Comparison of Calidria chrysotile asbestos to pure tremolite: final results of the inhalation biopersistence and histopathology examination following short-term exposure.

Calidria chrysotile asbestos, which is a serpentine mineral, has been shown to be considerably less biopersistent than the durable amphibole mineral tremolite asbestos, which persists once deposited in the lung. The initial results of this inhalation biopersistence study in rats that demonstrates this difference were reported in Bernstein et al. (2003). This article presents the full results through 1 yr after cessation of the 5-day exposure. This study was based upon the recommendations of the European Commission (EC) Interim Protocol for the Inhalation Biopersistence of synthetic mineral fibers (Bernstein & Riego-Sintes, 1999). In addition, the histopathological response in the lung was evaluated following exposure. In order to quantify the dynamics and rate by which these fibers are removed from the lung, the biopersistence of a sample of commercial-grade chrysotile from the Coalinga mine in New Idria, CA, of the type Calidria RG144 and that of a long-fiber tremolite were studied. For synthetic vitreous fibers, the biopersistence of the fibers longer than 20 microm has been found to be directly related to their potential to cause disease. This study was designed to determine lung clearance (biopersistence) and the histopathological response. As the long fibers have been shown to have the greatest potential for pathogenicity, the aerosol generation technique was designed to maximize the number of long respirable fibers. The chrysotile samples were specifically chosen to have 200 fibers/cm3 longer than 20 microm in length present in the exposure aerosol. These longer fibers were found to be largely composed of multiple shorter fibrils. The tremolite samples were chosen to have 100 fibers/cm3 longer than 20 microm in length present in the exposure aerosol. Calidria chrysotile has been found to be one of the most rapidly cleared mineral fibers from the lung. The fibers longer than 20 microm in length are cleared with a half-time of 7 h. By 2 days postexposure all long fibers have dissolved/disintegrated into shorter pieces. The fibers between 5 and 20 microm in length were cleared with a half-time of 7 days. This length range represents a transition zone between those fibers that can be fully phagocytosed and cleared as particles and the longer fibers that cannot be fully engulfed by the macrophage. The fibers/objects shorter than 5 microm in length were cleared with a half-time of 64 days, which is faster than that reported for insoluble nuisance dusts such as TiO2. By 12 months postexposure, 99.92% of all the remaining chrysotile was less than 5 microm in length. Following the 5 days of repeated exposure to more than 48,000 chrysotile fibers/cm3 (190 fibers L > 20 microm), histopathological examination revealed no evidence of any inflammatory reaction either after the cessation of the last exposure or at any time during the subsequent 12-mo period. This is in marked contrast to the amphibole tremolite, which was also investigated using the same inhalation biopersistence protocol. The long tremolite fibers, once deposited in the lung, remain over the rat's lifetime with essentially an infinite half-time. Even the shorter fibers, following early clearance, also remain with no dissolution or further removal. At 365 days postexposure, there was a mean lung burden was of 0.5 million fibers L > 20 microm and 7 million fibers 5-20 microm in length with a total mean lung burden of 19.6 million fibers. The tremolite exposed rats, even with exposure to 16 times fewer total fibers than chrysotile, showed a pronounced inflammatory response with the rapid development of granulomas as seen at day 1 postexposure, followed by the development of fibrosis characterized by collagen deposition within these granulomas and by 90 days even mild interstitial fibrosis. With the short exposure, this study was not designed specifically to evaluate pathological response; however, it is quite interesting that even so there was such a marked response with tremolite. These findings provide an important basis for substantiating both kinetically and pathologically the differences between chrysotile and the amphibole tremolite. As Calidria chrysotile has been certified to have no tremolite fiber, the results of the current study together with the results from toxicological and epidemiological studies indicate that this fiber is not associated with lung disease.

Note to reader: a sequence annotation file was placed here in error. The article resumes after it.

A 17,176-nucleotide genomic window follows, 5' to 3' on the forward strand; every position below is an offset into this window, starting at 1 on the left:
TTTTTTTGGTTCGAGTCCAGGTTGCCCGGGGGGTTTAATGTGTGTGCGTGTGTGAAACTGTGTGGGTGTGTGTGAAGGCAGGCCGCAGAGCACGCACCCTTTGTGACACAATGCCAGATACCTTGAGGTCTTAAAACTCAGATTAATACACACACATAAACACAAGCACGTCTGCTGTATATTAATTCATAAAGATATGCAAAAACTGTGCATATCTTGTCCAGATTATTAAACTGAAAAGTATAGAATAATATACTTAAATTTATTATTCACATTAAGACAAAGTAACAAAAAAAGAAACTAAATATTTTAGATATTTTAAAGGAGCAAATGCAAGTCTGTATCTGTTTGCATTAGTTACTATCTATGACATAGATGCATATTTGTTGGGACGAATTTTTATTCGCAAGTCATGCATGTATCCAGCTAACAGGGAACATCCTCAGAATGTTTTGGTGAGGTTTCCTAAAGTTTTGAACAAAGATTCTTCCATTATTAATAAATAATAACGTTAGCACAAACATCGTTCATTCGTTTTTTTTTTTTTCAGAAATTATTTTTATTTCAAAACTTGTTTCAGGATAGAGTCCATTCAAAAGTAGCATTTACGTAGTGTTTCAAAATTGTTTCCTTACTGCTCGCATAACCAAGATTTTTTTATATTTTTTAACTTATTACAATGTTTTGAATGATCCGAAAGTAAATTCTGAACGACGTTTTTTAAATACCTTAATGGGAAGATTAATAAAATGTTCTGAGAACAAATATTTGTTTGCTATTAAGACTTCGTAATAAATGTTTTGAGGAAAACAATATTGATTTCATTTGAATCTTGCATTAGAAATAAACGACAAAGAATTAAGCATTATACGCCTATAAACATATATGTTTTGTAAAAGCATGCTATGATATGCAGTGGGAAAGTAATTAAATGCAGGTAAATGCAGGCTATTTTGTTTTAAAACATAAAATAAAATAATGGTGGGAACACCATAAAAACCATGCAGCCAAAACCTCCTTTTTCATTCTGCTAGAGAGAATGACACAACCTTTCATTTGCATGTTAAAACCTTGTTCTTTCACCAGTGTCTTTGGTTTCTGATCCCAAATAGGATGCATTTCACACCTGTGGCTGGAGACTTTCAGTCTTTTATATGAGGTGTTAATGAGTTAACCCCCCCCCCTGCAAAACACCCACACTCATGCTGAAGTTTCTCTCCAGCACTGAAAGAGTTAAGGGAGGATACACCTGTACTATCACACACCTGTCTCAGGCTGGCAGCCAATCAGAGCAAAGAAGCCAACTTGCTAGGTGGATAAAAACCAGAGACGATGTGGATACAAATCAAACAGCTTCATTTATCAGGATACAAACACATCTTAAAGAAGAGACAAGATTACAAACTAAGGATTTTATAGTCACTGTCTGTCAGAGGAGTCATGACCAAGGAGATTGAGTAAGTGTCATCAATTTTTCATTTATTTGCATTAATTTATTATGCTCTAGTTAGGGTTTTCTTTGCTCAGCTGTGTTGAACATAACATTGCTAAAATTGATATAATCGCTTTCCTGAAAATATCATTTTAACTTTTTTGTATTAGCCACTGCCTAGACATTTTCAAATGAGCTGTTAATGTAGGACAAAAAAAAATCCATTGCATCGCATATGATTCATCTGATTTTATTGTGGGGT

AuthorsDavid M Bernstein, Jörg Chevalier, Paul Smith
JournalInhalation toxicology (Inhal Toxicol) Vol. 17 Issue 9 Pg. 427-49 (Aug 2005) ISSN: 0895-8378 [Print] United States
PMID16020039 (Publication Type: Comparative Study, Journal Article, Research Support, Non-U.S. Gov't)
Chemical References
  • Asbestos, Amphibole
  • Asbestos, Serpentine
  • Carcinogens
  • tremolite
  • Animals
  • Asbestos, Amphibole (pharmacokinetics, toxicity)
  • Asbestos, Serpentine (chemistry, pharmacokinetics, toxicity)
  • Atmosphere Exposure Chambers
  • Body Weight
  • Carcinogens (chemistry, pharmacokinetics, toxicity)
  • Half-Life
  • Inhalation Exposure
  • Lung (pathology)
  • Lymph Nodes (pathology)
  • Male
  • Microscopy, Electron, Transmission
  • Organ Size (physiology)
  • Particle Size
  • Rats

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